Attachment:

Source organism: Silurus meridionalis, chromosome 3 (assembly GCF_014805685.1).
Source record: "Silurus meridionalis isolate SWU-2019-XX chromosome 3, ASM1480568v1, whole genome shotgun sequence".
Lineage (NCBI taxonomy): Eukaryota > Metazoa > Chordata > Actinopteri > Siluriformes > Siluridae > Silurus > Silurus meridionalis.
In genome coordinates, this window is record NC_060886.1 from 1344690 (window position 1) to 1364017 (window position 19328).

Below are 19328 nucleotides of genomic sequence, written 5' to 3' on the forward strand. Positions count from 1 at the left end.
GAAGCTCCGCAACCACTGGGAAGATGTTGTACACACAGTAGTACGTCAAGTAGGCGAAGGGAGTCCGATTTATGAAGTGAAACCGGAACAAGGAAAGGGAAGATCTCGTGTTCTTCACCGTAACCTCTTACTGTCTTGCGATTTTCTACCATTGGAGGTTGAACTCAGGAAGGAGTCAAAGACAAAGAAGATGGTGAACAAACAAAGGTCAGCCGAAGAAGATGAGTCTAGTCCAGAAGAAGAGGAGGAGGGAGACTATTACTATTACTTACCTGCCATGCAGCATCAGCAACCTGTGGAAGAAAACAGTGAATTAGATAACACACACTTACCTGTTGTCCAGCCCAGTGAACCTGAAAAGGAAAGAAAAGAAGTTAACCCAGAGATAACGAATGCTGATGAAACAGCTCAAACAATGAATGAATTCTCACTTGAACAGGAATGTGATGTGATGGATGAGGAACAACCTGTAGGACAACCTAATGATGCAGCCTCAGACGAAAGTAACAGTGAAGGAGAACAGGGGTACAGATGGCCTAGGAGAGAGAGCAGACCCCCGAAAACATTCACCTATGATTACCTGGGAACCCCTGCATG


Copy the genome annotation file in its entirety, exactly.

Source organism: Silurus meridionalis, chromosome 3 (assembly GCF_014805685.1).
Source record: "Silurus meridionalis isolate SWU-2019-XX chromosome 3, ASM1480568v1, whole genome shotgun sequence".
Lineage (NCBI taxonomy): Eukaryota > Metazoa > Chordata > Actinopteri > Siluriformes > Siluridae > Silurus > Silurus meridionalis.
In genome coordinates, this window is record NC_060886.1 from 1344690 (window position 1) to 1364017 (window position 19328).

Below are 19328 nucleotides of genomic sequence, written 5' to 3' on the forward strand. Positions count from 1 at the left end.
GAAGCTCCGCAACCACTGGGAAGATGTTGTACACACAGTAGTACGTCAAGTAGGCGAAGGGAGTCCGATTTATGAAGTGAAACCGGAACAAGGAAAGGGAAGATCTCGTGTTCTTCACCGTAACCTCTTACTGTCTTGCGATTTTCTACCATTGGAGGTTGAACTCAGGAAGGAGTCAAAGACAAAGAAGATGGTGAACAAACAAAGGTCAGCCGAAGAAGATGAGTCTAGTCCAGAAGAAGAGGAGGAGGGAGACTATTACTATTACTTACCTGCCATGCAGCATCAGCAACCTGTGGAAGAAAACAGTGAATTAGATAACACACACTTACCTGTTGTCCAGCCCAGTGAACCTGAAAAGGAAAGAAAAGAAGTTAACCCAGAGATAACGAATGCTGATGAAACAGCTCAAACAATGAATGAATTCTCACTTGAACAGGAATGTGATGTGATGGATGAGGAACAACCTGTAGGACAACCTAATGATGCAGCCTCAGACGAAAGTAACAGTGAAGGAGAACAGGGGTACAGATGGCCTAGGAGAGAGAGCAGACCCCCGAAAACATTCACCTATGATTACCTGGGAACCCCTGCATG